The intensity of CD11a and F-actin stainings were analysed using the Linescan Function of software MetaMorph (Universal Imaging–Bedford Hills, NY, USA). A line of reference of ∼0.5 μm was drawn at the region of interest. This line was drawn inside the T cell to exclude fluorescence originating from the target. The software calculates the average intensity along this line of reference for 12 pixels of width. The regions were defined as shown in Figs 3, 6 and 7. The intensities were measured at the ‘synapse centre’ and in ‘peripheral synapse’ regions of one T cell, using the same line of reference. To estimate the adhesion status of T cells, each cell was considered as a region, carefully drawn around the IRM images. Each region was analysed for area and brightness (MetaMorph Software). The polarization of the MTOC of the T cell towards its target was evaluated by measuring the distance between MTOC and the centre of the T-cell-target contact zone, using the profile function of the Zeiss LSM Browser software.
Fluorescence loss of photobleaching experiments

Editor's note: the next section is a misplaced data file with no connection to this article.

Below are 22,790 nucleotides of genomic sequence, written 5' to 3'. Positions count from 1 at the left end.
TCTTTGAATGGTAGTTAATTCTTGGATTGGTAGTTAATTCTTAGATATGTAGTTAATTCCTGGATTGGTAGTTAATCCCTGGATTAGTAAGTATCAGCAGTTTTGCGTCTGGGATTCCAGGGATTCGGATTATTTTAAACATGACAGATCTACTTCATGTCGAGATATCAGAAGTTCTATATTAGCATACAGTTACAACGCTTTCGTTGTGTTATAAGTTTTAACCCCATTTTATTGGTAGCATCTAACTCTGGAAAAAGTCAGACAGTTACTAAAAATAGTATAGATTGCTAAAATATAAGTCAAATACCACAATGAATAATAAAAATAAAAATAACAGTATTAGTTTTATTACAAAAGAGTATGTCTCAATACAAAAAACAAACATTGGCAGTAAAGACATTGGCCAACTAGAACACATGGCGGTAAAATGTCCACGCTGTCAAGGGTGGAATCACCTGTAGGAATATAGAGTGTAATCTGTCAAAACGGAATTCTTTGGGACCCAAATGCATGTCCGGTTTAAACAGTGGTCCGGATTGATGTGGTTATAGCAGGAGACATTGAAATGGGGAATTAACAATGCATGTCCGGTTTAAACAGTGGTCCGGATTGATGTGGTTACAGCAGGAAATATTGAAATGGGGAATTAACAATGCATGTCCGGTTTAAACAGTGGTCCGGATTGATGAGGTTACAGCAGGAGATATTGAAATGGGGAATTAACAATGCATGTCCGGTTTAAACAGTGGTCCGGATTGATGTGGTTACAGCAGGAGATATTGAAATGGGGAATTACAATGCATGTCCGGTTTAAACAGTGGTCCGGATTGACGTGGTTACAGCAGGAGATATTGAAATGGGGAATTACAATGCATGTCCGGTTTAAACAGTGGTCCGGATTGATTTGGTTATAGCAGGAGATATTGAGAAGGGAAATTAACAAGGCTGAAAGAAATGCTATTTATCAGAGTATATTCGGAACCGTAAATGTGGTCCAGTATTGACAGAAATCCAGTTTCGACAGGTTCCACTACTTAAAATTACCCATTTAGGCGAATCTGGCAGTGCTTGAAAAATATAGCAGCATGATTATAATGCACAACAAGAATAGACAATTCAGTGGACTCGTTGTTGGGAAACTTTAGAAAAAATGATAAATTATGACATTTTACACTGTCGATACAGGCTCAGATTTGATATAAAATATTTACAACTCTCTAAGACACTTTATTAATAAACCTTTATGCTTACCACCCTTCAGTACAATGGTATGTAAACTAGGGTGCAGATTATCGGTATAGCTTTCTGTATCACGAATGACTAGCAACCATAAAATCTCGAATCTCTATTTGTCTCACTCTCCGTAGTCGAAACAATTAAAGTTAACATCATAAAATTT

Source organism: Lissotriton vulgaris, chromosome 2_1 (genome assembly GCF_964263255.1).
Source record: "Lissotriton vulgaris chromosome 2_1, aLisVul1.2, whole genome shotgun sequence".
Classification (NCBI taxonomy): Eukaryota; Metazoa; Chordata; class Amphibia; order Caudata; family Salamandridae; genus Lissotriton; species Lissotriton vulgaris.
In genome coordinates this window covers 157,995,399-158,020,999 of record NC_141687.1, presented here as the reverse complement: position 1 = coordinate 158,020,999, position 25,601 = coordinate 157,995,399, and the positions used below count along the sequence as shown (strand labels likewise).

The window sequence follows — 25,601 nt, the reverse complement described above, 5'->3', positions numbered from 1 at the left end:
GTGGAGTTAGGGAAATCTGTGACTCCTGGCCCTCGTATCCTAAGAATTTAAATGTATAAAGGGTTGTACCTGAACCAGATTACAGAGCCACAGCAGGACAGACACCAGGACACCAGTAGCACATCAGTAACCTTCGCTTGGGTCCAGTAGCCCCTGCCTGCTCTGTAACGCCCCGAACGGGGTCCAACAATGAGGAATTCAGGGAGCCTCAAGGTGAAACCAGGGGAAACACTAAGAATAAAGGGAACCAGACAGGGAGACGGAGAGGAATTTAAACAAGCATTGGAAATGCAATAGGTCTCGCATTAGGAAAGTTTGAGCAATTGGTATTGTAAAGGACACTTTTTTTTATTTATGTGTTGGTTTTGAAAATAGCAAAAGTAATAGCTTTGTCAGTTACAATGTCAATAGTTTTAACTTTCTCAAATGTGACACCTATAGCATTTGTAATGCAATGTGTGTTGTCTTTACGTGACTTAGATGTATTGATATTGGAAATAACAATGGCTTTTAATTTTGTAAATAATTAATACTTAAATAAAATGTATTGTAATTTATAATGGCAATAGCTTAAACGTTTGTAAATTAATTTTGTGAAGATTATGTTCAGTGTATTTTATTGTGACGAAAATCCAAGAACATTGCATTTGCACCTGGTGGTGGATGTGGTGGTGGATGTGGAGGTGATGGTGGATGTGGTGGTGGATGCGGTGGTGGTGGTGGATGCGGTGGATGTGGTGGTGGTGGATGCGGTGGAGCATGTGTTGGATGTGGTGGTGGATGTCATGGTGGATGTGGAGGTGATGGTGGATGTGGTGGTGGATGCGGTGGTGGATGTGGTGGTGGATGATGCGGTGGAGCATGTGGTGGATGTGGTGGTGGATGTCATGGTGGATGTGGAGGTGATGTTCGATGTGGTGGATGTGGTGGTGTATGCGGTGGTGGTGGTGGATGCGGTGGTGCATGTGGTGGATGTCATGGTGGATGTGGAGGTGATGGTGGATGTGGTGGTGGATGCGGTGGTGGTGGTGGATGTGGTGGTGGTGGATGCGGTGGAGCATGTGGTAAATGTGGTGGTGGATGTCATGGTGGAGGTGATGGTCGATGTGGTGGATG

Cells (2 × 105) were washed in Iscove Medium, and resuspended in 250 μl of Iscove medium in poly-D-lysine-coated Labtek chambered coverslips (Nunc). After 30 min of incubation at 37 °C, adherent cells were washed in 250 μl of 0.2% BSA, and covered with 250 μl of AlexaFluor 488-labelled anti-CD11a antibody (HI111; Biolegend) in PBS/BSA. After 30 min of incubation on ice, cells were washed and covered with 500 μl of pre-warmed Iscove Medium. Experiences were performed at 37 °C on a confocal microscope (LSM 510; Carl Zeiss) using a × 63 objective and the 488-nm line. Two regions were defined: a rectangular region defined as the bleaching zone and a polygonal region on the remaining cell surface. We measured the extent of fluorescence loss outside the rectangular bleaching zone as a consequence of photobleaching within the rectangle. Regions were sequentially scanned with the laser at 2% transmission, the time lapse between each image was 4 s. Bleaching was operated after the first five images by illumination with the laser at 100% transmission for 10 iterations; every 20 images, the bleaching zone was again illuminated at 100% transmission. Fluorescence intensities in the measurement region were plotted against time and normalized between 0 and 100%, 0 was defined as the smallest value in the data set, 100 as the largest value in the data set. The immobile fraction is determined by the mean of the 5 lowest intensities. The mobile fraction=1/immobile fraction.